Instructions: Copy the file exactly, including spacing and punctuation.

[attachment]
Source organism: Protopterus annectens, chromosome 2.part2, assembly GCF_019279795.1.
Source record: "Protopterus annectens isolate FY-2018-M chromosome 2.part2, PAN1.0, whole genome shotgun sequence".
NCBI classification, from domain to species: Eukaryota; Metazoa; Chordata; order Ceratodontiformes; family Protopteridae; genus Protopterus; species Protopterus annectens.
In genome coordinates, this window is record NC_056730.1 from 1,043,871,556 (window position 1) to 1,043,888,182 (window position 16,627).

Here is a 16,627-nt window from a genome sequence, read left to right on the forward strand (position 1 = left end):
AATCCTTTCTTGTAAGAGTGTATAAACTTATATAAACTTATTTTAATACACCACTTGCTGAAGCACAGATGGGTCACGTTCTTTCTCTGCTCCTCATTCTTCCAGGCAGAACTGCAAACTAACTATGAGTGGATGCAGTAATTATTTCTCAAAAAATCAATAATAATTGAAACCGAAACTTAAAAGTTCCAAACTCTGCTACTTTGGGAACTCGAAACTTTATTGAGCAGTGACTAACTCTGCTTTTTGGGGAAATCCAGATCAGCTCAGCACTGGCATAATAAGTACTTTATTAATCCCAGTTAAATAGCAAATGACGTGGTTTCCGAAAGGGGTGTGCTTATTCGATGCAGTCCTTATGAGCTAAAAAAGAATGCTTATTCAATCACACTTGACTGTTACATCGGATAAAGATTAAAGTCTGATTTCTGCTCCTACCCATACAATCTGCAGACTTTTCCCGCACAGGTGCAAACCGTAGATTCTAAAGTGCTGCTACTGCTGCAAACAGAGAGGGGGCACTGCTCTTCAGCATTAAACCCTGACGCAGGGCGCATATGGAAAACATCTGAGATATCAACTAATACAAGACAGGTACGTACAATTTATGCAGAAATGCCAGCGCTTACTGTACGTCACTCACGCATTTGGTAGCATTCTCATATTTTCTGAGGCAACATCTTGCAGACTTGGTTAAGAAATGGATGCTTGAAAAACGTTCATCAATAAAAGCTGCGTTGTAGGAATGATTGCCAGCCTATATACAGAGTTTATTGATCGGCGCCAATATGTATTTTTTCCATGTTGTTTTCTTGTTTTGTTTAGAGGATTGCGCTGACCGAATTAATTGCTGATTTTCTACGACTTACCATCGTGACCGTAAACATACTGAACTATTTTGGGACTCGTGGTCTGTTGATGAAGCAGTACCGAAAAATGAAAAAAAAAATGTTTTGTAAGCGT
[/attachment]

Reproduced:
Source organism: Protopterus annectens, chromosome 2.part2, assembly GCF_019279795.1.
Source record: "Protopterus annectens isolate FY-2018-M chromosome 2.part2, PAN1.0, whole genome shotgun sequence".
NCBI classification, from domain to species: Eukaryota; Metazoa; Chordata; order Ceratodontiformes; family Protopteridae; genus Protopterus; species Protopterus annectens.
In genome coordinates, this window is record NC_056730.1 from 1,043,871,556 (window position 1) to 1,043,888,182 (window position 16,627).

Here is a 16,627-nt window from a genome sequence, read left to right on the forward strand (position 1 = left end):
AATCCTTTCTTGTAAGAGTGTATAAACTTATATAAACTTATTTTAATACACCACTTGCTGAAGCACAGATGGGTCACGTTCTTTCTCTGCTCCTCATTCTTCCAGGCAGAACTGCAAACTAACTATGAGTGGATGCAGTAATTATTTCTCAAAAAATCAATAATAATTGAAACCGAAACTTAAAAGTTCCAAACTCTGCTACTTTGGGAACTCGAAACTTTATTGAGCAGTGACTAACTCTGCTTTTTGGGGAAATCCAGATCAGCTCAGCACTGGCATAATAAGTACTTTATTAATCCCAGTTAAATAGCAAATGACGTGGTTTCCGAAAGGGGTGTGCTTATTCGATGCAGTCCTTATGAGCTAAAAAAGAATGCTTATTCAATCACACTTGACTGTTACATCGGATAAAGATTAAAGTCTGATTTCTGCTCCTACCCATACAATCTGCAGACTTTTCCCGCACAGGTGCAAACCGTAGATTCTAAAGTGCTGCTACTGCTGCAAACAGAGAGGGGGCACTGCTCTTCAGCATTAAACCCTGACGCAGGGCGCATATGGAAAACATCTGAGATATCAACTAATACAAGACAGGTACGTACAATTTATGCAGAAATGCCAGCGCTTACTGTACGTCACTCACGCATTTGGTAGCATTCTCATATTTTCTGAGGCAACATCTTGCAGACTTGGTTAAGAAATGGATGCTTGAAAAACGTTCATCAATAAAAGCTGCGTTGTAGGAATGATTGCCAGCCTATATACAGAGTTTATTGATCGGCGCCAATATGTATTTTTTCCATGTTGTTTTCTTGTTTTGTTTAGAGGATTGCGCTGACCGAATTAATTGCTGATTTTCTACGACTTACCATCGTGACCGTAAACATACTGAACTATTTTGGGACTCGTGGTCTGTTGATGAAGCAGTACCGAAAAATGAAAAAAAAAATGTTTTGTAAGCGT